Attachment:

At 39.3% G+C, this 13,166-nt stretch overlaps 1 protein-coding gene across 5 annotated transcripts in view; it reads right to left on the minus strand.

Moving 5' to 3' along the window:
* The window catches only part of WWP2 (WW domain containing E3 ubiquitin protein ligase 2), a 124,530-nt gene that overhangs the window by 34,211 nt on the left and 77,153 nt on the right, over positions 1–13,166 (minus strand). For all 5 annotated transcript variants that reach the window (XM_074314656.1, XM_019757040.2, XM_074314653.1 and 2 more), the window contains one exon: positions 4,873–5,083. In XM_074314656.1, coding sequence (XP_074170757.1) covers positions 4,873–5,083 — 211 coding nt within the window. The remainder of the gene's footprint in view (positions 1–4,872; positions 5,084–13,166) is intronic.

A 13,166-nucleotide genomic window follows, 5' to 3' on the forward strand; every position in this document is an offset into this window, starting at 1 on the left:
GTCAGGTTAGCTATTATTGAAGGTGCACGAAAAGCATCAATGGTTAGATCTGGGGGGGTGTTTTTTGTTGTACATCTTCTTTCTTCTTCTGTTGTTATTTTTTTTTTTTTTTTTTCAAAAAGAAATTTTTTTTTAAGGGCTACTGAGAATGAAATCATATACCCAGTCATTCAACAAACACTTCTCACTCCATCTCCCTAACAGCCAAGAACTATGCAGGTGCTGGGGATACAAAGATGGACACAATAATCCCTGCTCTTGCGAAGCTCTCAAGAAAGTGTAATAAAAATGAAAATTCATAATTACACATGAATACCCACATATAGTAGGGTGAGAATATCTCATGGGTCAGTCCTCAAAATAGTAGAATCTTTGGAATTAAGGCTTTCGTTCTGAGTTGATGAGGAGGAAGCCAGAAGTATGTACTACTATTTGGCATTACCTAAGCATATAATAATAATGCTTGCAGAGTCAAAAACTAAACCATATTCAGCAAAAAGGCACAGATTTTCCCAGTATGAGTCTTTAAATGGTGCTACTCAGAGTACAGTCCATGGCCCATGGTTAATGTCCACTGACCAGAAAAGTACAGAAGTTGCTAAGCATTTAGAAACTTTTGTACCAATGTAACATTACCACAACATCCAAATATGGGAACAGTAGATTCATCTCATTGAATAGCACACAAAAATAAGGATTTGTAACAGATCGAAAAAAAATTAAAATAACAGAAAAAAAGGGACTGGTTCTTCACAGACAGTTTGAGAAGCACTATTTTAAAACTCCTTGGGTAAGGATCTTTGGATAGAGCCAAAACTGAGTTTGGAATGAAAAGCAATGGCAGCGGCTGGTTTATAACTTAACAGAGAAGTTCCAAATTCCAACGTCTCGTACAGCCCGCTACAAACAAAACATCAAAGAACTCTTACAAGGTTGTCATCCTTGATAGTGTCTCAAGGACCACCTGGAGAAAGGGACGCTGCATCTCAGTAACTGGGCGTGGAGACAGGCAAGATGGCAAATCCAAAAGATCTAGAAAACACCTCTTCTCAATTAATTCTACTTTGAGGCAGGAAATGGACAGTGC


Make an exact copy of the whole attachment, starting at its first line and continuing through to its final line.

At 39.3% G+C, this 13,166-nt stretch overlaps 1 protein-coding gene across 5 annotated transcripts in view; it reads right to left on the minus strand.

Moving 5' to 3' along the window:
* The window catches only part of WWP2 (WW domain containing E3 ubiquitin protein ligase 2), a 124,530-nt gene that overhangs the window by 34,211 nt on the left and 77,153 nt on the right, over positions 1–13,166 (minus strand). For all 5 annotated transcript variants that reach the window (XM_074314656.1, XM_019757040.2, XM_074314653.1 and 2 more), the window contains one exon: positions 4,873–5,083. In XM_074314656.1, coding sequence (XP_074170757.1) covers positions 4,873–5,083 — 211 coding nt within the window. The remainder of the gene's footprint in view (positions 1–4,872; positions 5,084–13,166) is intronic.

A 13,166-nucleotide genomic window follows, 5' to 3' on the forward strand; every position in this document is an offset into this window, starting at 1 on the left:
GTCAGGTTAGCTATTATTGAAGGTGCACGAAAAGCATCAATGGTTAGATCTGGGGGGGTGTTTTTTGTTGTACATCTTCTTTCTTCTTCTGTTGTTATTTTTTTTTTTTTTTTTTCAAAAAGAAATTTTTTTTTAAGGGCTACTGAGAATGAAATCATATACCCAGTCATTCAACAAACACTTCTCACTCCATCTCCCTAACAGCCAAGAACTATGCAGGTGCTGGGGATACAAAGATGGACACAATAATCCCTGCTCTTGCGAAGCTCTCAAGAAAGTGTAATAAAAATGAAAATTCATAATTACACATGAATACCCACATATAGTAGGGTGAGAATATCTCATGGGTCAGTCCTCAAAATAGTAGAATCTTTGGAATTAAGGCTTTCGTTCTGAGTTGATGAGGAGGAAGCCAGAAGTATGTACTACTATTTGGCATTACCTAAGCATATAATAATAATGCTTGCAGAGTCAAAAACTAAACCATATTCAGCAAAAAGGCACAGATTTTCCCAGTATGAGTCTTTAAATGGTGCTACTCAGAGTACAGTCCATGGCCCATGGTTAATGTCCACTGACCAGAAAAGTACAGAAGTTGCTAAGCATTTAGAAACTTTTGTACCAATGTAACATTACCACAACATCCAAATATGGGAACAGTAGATTCATCTCATTGAATAGCACACAAAAATAAGGATTTGTAACAGATCGAAAAAAAATTAAAATAACAGAAAAAAAGGGACTGGTTCTTCACAGACAGTTTGAGAAGCACTATTTTAAAACTCCTTGGGTAAGGATCTTTGGATAGAGCCAAAACTGAGTTTGGAATGAAAAGCAATGGCAGCGGCTGGTTTATAACTTAACAGAGAAGTTCCAAATTCCAACGTCTCGTACAGCCCGCTACAAACAAAACATCAAAGAACTCTTACAAGGTTGTCATCCTTGATAGTGTCTCAAGGACCACCTGGAGAAAGGGACGCTGCATCTCAGTAACTGGGCGTGGAGACAGGCAAGATGGCAAATCCAAAAGATCTAGAAAACACCTCTTCTCAATTAATTCTACTTTGAGGCAGGAAATGGACAGTGC